I don't agree with your analogy. You seem to imply the utility of revoking
access is in the symmetry of matching API methods. If they light bulb had no
cost (such as electricity) and automatically turns on when needed why would
you turn the light switch off? There is a slight utility in that a user
might want to actually stop the application from accessing their data but
generally they won't be returning to the application so it is a waste of
Twitter's resources to implement such a method. It would be better for them
to add https://twitter.com/account/connections#appname so they don't have to
scroll the entire list.

Abraham

On Wed, Apr 21, 2010 at 11:41, Robbie Coleman <rob...@gravity.com> wrote:

> Here is why I think this *is* in fact useful:
> When you enter a room that is dark, you look for a light. To turn on
> this light, you usually look for a switch near this light. Later if
> you leave this room (and you're aware of green ideas..) you would
> probably want to turn off this light. Wouldn't you expect to be able
> to do this by going to that same switch and reverting it back to its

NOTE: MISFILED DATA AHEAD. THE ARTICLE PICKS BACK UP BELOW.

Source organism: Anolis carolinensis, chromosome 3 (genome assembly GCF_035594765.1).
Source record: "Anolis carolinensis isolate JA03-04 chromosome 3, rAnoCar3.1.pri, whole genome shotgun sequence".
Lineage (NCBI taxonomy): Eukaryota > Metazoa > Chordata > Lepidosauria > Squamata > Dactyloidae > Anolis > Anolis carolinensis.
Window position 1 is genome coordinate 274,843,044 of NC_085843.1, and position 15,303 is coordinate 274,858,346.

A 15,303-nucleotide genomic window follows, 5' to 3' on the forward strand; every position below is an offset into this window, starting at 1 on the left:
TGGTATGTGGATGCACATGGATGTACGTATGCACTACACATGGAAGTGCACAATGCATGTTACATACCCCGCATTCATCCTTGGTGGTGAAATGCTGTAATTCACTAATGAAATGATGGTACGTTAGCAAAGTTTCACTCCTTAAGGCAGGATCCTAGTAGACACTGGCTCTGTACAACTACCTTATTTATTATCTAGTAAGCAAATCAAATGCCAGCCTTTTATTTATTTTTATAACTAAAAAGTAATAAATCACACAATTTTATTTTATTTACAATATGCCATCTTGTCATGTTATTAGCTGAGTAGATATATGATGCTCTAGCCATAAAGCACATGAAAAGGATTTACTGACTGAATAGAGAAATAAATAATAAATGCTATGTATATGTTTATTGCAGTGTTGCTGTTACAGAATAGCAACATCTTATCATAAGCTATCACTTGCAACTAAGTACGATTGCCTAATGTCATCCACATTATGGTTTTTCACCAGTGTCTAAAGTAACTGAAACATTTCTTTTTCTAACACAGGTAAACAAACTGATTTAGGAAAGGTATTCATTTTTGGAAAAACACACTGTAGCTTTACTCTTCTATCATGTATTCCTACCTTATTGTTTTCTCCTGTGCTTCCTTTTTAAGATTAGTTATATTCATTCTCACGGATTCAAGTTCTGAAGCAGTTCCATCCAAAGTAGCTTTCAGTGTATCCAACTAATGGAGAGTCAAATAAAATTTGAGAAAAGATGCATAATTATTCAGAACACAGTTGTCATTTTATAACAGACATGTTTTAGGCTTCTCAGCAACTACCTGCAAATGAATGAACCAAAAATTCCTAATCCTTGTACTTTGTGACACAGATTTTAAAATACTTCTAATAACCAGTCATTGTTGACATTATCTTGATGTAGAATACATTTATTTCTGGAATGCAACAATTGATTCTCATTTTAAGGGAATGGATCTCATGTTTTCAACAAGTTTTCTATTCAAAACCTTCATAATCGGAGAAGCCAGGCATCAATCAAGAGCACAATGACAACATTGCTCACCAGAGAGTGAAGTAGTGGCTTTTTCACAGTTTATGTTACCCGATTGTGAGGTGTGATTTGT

> previous state?
>
> I do not think it is a good user experience to provide them a means to
> connect from our site without providing them a means to revoke/remove
> this connection from the same place.
>
> Wouldn't you agree..?
>
> --
> robbie
>
> On Apr 20, 6:36 pm, Abraham Williams <4bra...@gmail.com> wrote:
> > There is no oauth/revoke method. Personally I don't see much utility in
> one
> > except for keeping /settings/connections less cluttered.
> >
> > Abraham
> >
> >
> >
> >
> >
> > On Tue, Apr 20, 2010 at 18:15, Robbie Coleman <rob...@gravity.com>
> wrote:
> > > I do not see it documented, and dev.twitter.com/doc is throwing 403's
> on
> > > searches, but I do see that your own "
> > >http://twitter.com/settings/connections"; "Revoke Access" links call
> this
> > > on the click event.
> >
> > > I am trying to provide our users a clean UI for managing all of their
> OAuth
> > > enabled networks/sites, and twitter is one of those. Both Facebook and
> > > Google (their OAuth contact API) provide API calls to revoke a user's
> > > access_token/session_key.
> >
> > > Thanks,
> > > Robbie Coleman
> > > Software Cleric & Social Shaman
> > > Gravity
> >
> > --
> > Abraham Williams | Developer for hire |http://abrah.am
> > PoseurTech Labs | Projects |http://labs.poseurtech.com
> > This email is: [ ] shareable [x] ask first [ ] private.
> >
> > --
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>



-- 
Abraham Williams | Developer for hire | http://abrah.am
@abraham | http://projects.abrah.am | http://blog.abrah.am
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